“You’re not really a human, though,” I informed the giant talking spider, stamping his passport with a [NOPE].
He was not pleased.
“Yeah, but I can talk. And I’m as tall as you.”
I handed him back his passport.
“Yeah, and I really do think that’s great and everything. But you have to be a human to have a passport. You’re a giant talking spider. I don’t even understand how you got that passport in the first place.”
The spider started becoming irate.
“How am I supposed to travel to see my family?” he demanded.
“First of all, I definitely don’t want to know that there’s more of you out there somewhere. But secondly, this is really something that’s beyond me. If you come back tomorrow before 2, you can see my supervisor. They’d be able to help you more than me.”
The spider pointed a leg at my face.
“You know what you are? You’re a bigot.”
I was a little insulted.
“Look, sir, I’m sorry. It’s not like I have anything against spiders. It’s just that it’s highly unusual for giant talking ones to get passports. If I approved you, I’d be jeopardizing not only my job, but probably national security somehow.”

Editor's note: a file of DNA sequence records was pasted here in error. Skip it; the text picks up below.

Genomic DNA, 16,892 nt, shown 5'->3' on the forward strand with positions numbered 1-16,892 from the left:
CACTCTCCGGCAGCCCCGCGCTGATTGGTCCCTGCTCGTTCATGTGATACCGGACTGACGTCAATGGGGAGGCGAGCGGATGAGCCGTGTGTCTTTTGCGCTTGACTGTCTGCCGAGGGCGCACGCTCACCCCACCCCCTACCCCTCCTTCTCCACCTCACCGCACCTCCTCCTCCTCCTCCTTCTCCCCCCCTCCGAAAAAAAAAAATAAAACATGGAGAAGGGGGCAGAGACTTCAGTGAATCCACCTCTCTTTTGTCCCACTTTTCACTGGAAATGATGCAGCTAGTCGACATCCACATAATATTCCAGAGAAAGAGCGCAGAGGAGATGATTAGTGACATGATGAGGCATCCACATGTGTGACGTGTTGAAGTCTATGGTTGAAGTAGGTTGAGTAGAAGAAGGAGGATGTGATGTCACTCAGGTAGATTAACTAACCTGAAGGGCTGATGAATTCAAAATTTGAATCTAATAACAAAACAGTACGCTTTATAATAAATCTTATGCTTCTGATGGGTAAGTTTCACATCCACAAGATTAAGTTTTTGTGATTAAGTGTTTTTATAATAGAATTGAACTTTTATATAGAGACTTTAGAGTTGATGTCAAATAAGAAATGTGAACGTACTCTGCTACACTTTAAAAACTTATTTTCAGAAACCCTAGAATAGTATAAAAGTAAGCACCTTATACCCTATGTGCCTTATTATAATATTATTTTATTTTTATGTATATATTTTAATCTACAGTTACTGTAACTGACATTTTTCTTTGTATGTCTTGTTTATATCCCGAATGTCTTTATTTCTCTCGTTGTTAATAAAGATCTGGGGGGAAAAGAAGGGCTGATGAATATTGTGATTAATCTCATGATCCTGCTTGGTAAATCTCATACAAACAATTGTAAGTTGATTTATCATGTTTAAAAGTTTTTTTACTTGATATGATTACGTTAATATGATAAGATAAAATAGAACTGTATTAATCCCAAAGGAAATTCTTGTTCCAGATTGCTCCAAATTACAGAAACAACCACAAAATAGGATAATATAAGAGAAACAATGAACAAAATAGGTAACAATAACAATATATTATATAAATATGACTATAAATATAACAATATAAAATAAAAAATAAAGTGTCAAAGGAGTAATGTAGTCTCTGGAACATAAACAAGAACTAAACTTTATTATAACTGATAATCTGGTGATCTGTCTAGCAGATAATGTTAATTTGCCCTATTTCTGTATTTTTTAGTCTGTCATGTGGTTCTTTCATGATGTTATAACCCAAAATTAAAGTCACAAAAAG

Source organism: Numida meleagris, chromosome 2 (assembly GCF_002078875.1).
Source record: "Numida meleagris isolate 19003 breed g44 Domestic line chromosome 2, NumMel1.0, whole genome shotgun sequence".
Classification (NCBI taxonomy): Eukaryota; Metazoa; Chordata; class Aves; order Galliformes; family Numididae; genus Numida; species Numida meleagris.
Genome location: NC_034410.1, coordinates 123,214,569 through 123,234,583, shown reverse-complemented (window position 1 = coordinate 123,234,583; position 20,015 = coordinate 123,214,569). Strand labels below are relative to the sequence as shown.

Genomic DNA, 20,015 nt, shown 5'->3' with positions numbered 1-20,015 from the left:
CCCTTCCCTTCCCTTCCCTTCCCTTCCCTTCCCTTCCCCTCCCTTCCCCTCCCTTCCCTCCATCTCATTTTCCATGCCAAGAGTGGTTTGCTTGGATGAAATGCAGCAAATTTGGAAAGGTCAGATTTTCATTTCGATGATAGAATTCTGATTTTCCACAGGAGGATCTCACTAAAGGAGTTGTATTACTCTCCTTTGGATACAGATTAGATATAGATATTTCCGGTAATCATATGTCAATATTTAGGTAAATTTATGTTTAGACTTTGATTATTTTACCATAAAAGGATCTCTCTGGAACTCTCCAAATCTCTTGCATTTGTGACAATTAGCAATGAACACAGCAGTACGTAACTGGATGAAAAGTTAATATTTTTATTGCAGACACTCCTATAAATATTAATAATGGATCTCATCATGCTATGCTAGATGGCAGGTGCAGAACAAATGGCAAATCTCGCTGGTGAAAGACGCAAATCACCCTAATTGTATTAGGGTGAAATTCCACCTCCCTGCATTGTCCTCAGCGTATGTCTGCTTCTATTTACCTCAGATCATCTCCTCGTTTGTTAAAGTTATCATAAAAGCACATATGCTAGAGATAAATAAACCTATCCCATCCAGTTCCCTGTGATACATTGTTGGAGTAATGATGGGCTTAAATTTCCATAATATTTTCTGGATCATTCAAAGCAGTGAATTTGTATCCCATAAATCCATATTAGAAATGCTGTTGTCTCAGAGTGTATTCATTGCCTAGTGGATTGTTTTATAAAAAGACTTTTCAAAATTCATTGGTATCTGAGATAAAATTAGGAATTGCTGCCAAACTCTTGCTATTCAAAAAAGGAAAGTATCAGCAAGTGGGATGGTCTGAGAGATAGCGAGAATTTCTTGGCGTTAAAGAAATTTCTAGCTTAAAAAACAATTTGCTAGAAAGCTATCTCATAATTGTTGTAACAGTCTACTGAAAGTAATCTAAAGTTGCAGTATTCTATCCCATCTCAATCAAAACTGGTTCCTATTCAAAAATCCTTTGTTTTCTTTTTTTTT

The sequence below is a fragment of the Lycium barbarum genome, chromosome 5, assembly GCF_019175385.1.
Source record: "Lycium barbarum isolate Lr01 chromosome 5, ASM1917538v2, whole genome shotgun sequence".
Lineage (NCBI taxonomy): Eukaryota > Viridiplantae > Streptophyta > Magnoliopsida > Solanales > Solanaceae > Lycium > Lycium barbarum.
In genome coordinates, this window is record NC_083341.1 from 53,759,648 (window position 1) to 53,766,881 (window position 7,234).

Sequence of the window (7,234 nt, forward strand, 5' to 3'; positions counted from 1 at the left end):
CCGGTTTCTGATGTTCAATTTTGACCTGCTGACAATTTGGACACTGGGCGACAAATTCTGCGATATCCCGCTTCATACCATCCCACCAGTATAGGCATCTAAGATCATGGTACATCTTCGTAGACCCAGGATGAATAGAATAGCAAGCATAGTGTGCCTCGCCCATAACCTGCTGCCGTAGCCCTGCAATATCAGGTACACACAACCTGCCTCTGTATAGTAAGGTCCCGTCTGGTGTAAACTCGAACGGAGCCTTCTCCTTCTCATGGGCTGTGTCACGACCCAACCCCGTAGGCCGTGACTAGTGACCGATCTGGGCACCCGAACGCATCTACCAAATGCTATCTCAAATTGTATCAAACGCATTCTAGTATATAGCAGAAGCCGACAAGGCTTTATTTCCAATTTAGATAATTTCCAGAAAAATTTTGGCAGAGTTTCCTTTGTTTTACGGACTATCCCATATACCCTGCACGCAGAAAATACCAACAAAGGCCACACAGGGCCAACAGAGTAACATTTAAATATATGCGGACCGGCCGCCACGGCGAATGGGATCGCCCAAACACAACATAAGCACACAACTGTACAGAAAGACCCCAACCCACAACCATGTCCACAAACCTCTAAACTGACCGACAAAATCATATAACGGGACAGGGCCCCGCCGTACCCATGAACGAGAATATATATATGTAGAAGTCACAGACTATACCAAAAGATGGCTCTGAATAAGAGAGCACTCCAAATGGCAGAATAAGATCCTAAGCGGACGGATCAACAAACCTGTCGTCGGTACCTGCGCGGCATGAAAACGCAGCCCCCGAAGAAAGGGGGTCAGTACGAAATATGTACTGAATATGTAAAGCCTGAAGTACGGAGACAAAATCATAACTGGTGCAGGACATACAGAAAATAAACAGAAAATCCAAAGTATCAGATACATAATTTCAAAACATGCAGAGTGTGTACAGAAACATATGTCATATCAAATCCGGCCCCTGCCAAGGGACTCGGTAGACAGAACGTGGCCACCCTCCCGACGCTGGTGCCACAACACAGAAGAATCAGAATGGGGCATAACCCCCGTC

He looked shocked. I think.
“Are you saying spiders are terrorists?” he said loudly, looking around at the others in the office for support. Everyone avoided the gaze of his many eyes.
“Well, you do terrorize people,” Sally from the next lane said to herself.
Thankfully, the spider didn’t hear her.
“No, sir, I’m not saying that. Of course I’m not saying that. I’m saying that our government does have prejudices, and I’m merely looking out for myself. I’m sorry, but you’ll have to come back to resolve this.”
The spider took off in a huff.
“Fuckin’ webheads,” muttered Sally.
“Sally, don’t be ignorant.”
To be continued…